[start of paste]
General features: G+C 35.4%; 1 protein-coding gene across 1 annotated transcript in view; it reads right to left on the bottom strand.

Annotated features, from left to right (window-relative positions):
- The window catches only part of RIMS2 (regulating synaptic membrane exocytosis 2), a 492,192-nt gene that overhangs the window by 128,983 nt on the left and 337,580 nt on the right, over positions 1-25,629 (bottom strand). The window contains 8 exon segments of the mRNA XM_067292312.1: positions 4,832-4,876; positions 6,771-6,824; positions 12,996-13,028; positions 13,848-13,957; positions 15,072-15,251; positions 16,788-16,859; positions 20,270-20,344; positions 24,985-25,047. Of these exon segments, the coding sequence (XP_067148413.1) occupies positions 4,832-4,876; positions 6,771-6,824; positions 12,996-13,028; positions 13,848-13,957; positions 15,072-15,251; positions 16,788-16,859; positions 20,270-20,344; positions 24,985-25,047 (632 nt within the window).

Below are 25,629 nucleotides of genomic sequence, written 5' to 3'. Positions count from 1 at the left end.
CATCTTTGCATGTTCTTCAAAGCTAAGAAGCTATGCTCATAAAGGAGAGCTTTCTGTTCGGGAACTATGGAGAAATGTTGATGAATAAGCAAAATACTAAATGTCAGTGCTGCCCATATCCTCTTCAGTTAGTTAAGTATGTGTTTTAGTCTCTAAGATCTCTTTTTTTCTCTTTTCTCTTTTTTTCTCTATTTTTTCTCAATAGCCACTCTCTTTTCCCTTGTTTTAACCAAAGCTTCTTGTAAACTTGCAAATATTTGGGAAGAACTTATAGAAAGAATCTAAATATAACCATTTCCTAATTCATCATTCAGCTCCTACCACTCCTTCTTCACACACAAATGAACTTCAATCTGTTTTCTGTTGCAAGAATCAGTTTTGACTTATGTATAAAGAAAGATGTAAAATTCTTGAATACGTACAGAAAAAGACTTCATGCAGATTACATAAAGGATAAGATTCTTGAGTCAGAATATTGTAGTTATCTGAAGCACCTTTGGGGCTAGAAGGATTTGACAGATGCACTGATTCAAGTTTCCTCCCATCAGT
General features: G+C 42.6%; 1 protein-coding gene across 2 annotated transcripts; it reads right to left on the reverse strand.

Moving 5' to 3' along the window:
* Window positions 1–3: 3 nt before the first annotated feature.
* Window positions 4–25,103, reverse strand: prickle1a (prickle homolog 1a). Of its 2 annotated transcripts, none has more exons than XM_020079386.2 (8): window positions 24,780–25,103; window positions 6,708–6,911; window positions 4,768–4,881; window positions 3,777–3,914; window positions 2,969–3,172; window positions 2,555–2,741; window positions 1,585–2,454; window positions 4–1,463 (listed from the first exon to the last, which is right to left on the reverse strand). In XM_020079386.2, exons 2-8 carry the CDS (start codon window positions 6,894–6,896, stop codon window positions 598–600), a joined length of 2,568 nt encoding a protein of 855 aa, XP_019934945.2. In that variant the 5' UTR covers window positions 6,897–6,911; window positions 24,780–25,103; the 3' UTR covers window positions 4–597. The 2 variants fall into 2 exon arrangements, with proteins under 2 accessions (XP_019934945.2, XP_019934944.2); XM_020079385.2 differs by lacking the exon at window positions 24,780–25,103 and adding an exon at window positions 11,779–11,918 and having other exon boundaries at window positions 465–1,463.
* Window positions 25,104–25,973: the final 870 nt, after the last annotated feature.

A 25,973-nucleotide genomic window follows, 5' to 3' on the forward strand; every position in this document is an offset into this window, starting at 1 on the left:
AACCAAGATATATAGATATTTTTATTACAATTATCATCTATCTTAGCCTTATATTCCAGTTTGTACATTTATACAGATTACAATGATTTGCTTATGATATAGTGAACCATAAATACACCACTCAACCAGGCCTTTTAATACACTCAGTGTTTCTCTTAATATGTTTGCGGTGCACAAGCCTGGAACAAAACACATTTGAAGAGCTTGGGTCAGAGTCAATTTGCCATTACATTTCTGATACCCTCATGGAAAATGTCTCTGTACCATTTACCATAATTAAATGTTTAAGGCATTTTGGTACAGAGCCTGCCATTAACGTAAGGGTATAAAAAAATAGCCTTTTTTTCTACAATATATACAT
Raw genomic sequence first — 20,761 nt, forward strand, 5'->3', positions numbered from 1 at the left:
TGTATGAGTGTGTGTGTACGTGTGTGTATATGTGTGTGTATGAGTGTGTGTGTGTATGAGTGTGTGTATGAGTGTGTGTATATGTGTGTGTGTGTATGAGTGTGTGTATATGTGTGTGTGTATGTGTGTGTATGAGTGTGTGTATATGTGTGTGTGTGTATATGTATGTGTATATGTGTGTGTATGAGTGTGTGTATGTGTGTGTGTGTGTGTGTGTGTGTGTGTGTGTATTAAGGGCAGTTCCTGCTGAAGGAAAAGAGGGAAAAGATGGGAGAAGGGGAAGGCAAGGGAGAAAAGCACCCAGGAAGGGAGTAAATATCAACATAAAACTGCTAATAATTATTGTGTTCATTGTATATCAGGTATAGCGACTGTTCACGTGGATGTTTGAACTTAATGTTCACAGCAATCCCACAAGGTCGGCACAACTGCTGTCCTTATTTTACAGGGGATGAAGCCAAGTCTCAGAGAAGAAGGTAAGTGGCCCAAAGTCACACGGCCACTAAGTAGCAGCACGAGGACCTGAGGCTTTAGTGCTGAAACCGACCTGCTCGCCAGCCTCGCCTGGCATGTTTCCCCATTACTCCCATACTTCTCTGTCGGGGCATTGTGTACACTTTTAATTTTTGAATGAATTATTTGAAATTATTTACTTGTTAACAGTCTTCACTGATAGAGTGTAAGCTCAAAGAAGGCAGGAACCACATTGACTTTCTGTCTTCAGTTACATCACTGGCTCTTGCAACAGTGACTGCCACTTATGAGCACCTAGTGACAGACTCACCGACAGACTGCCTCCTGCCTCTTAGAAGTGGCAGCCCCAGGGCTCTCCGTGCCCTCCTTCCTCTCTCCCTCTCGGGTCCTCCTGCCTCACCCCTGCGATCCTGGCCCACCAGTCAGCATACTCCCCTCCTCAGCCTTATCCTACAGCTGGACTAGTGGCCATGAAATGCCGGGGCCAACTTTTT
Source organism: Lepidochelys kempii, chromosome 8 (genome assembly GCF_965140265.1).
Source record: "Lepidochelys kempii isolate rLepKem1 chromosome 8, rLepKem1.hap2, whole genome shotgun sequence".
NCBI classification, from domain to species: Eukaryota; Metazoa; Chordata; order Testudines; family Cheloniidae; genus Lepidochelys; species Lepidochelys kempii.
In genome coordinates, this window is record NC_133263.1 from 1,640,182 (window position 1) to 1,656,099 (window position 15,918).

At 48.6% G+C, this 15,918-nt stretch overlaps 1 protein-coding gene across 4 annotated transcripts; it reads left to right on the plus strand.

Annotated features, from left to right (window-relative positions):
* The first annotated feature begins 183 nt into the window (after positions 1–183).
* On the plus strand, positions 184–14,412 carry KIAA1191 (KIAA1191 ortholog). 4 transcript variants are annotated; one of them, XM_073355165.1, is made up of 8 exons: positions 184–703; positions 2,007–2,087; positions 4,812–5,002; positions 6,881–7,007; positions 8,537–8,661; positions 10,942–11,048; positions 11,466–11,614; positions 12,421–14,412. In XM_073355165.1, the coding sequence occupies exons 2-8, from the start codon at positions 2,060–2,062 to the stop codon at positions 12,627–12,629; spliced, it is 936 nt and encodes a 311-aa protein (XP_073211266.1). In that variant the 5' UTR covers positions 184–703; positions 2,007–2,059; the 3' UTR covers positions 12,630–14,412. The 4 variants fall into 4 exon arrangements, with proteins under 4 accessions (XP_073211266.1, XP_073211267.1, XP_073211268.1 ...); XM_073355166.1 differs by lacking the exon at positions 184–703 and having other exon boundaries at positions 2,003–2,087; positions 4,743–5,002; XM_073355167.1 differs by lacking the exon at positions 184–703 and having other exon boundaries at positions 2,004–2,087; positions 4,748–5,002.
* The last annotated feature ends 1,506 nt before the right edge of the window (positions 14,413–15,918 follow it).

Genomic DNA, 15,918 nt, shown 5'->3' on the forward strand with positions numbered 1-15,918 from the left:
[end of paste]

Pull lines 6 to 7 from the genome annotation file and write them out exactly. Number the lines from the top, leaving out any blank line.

General features: G+C 42.6%; 1 protein-coding gene across 2 annotated transcripts; it reads right to left on the reverse strand.

Moving 5' to 3' along the window: